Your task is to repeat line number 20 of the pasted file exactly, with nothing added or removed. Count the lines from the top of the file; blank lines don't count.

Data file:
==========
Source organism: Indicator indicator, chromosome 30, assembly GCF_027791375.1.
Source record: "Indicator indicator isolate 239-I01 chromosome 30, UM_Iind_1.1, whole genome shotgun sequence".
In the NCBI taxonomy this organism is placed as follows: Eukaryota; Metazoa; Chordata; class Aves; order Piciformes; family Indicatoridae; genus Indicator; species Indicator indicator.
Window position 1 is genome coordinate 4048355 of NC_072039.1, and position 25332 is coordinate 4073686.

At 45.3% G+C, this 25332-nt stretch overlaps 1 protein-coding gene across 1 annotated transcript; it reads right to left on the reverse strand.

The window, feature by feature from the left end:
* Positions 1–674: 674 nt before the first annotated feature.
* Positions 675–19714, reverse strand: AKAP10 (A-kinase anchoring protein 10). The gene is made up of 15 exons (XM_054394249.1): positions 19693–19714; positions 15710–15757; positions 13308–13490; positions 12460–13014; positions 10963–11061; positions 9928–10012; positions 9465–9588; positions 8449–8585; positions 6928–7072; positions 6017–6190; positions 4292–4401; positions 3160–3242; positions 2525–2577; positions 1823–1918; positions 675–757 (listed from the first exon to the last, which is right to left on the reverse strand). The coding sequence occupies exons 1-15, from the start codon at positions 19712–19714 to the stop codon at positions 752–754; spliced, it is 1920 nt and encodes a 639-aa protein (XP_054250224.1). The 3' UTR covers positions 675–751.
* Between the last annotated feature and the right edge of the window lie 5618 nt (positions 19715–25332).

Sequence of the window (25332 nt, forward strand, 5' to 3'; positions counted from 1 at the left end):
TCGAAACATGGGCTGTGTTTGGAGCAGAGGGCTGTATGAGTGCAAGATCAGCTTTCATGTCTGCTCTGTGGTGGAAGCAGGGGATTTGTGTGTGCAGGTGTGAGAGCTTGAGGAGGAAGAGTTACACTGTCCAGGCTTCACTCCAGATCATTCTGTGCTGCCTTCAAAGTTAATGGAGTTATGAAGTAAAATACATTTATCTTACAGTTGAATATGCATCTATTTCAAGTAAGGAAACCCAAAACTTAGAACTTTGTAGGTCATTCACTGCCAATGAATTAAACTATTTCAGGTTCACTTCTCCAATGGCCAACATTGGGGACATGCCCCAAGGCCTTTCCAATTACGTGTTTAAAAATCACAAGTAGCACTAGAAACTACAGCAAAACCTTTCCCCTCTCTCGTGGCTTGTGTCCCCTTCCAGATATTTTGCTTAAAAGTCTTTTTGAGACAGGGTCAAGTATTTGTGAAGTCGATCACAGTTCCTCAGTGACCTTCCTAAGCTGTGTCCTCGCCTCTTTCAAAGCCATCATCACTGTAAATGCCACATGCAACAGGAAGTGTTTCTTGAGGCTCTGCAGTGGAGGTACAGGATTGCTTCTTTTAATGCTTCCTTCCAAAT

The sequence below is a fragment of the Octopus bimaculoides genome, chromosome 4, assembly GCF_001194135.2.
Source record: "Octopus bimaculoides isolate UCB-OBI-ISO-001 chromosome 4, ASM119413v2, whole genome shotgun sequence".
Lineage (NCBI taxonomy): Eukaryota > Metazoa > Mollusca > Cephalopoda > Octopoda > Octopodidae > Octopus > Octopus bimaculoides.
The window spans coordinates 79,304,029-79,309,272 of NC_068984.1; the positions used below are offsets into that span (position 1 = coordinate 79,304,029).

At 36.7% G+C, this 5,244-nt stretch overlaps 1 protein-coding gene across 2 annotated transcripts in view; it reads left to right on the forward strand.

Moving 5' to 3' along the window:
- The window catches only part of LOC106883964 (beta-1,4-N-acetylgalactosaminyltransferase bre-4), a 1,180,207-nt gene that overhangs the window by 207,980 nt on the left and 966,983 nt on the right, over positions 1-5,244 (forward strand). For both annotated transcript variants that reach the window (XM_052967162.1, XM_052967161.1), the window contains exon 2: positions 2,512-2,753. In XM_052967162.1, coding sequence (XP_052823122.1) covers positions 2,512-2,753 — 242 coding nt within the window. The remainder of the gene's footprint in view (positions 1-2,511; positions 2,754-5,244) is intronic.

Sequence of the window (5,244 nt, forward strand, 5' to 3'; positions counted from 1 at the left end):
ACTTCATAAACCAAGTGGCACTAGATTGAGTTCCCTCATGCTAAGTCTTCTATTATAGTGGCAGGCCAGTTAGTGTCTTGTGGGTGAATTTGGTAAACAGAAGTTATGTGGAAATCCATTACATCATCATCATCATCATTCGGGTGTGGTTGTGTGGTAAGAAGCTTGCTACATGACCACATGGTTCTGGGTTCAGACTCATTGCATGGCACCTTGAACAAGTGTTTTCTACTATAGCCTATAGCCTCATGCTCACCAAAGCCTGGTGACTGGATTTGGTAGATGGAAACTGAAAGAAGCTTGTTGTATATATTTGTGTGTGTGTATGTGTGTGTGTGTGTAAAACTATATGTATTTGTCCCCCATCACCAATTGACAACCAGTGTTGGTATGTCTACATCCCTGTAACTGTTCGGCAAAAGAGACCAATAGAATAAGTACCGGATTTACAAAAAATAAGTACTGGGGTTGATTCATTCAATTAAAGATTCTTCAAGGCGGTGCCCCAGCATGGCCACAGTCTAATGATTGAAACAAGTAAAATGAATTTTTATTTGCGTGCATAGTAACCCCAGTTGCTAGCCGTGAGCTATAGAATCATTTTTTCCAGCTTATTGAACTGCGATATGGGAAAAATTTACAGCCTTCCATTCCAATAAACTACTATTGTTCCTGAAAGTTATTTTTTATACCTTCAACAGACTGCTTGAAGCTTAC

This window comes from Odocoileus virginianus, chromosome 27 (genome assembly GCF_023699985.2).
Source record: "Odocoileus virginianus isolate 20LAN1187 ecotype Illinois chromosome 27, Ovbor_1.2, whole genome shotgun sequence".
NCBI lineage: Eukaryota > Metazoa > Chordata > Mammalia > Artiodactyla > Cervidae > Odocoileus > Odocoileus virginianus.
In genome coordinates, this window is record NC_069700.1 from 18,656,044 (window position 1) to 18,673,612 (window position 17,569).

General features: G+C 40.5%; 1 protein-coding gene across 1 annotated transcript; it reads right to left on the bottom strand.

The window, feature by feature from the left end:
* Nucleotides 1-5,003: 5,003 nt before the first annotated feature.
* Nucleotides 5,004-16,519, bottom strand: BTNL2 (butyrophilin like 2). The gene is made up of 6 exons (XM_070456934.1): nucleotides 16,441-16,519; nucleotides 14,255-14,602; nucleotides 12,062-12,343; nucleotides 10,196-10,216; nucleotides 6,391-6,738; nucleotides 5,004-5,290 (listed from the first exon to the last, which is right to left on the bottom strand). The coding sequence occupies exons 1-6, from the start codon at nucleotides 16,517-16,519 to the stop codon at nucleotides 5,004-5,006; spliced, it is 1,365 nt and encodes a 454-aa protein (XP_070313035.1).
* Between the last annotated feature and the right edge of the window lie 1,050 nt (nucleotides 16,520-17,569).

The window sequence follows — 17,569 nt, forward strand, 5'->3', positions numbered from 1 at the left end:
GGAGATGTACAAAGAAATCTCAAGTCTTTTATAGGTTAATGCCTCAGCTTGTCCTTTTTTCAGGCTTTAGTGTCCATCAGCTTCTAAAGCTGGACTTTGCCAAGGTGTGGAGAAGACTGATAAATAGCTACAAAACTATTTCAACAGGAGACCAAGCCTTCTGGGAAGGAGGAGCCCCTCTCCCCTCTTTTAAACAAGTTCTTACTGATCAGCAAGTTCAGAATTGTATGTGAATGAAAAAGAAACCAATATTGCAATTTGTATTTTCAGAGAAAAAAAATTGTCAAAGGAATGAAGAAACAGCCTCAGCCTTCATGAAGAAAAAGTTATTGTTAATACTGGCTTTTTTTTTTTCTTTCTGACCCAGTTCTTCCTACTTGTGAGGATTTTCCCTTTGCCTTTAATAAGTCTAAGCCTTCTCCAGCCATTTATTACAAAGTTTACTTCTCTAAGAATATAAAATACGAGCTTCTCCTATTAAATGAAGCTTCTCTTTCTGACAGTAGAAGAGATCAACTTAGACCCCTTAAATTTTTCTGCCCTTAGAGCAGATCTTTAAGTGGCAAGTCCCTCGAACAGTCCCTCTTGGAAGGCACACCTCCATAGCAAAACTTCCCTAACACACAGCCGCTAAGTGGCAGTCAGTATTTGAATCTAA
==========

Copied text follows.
ACTTCATAAACCAAGTGGCACTAGATTGAGTTCCCTCATGCTAAGTCTTCTATTATAGTGGCAGGCCAGTTAGTGTCTTGTGGGTGAATTTGGTAAACAGAAGTTATGTGGAAATCCATTACATCATCATCATCATCATTCGGGTGTGGTTGTGTGGTAAGAAGCTTGCTACATGACCACATGGTTCTGGGTTCAGACTCATTGCATGGCACCTTGAACAAGTGTTTTCTACTATAGCCTATAGCCTCATGCTCACCAAAGCCTGGTGACTGGATTTGGTAGATGGAAACTGAAAGAAGCTTGTTGTATATATTTGTGTGTGTGTATGTGTGTGTGTGTGTAAAACTATATGTATTTGTCCCCCATCACCAATTGACAACCAGTGTTGGTATGTCTACATCCCTGTAACTGTTCGGCAAAAGAGACCAATAGAATAAGTACCGGATTTACAAAAAATAAGTACTGGGGTTGATTCATTCAATTAAAGATTCTTCAAGGCGGTGCCCCAGCATGGCCACAGTCTAATGATTGAAACAAGTAAAATGAATTTTTATTTGCGTGCATAGTAACCCCAGTTGCTAGCCGTGAGCTATAGAATCATTTTTTCCAGCTTATTGAACTGCGATATGGGAAAAATTTACAGCCTTCCATTCCAATAAACTACTATTGTTCCTGAAAGTTATTTTTTATACCTTCAACAGACTGCTTGAAGCTTAC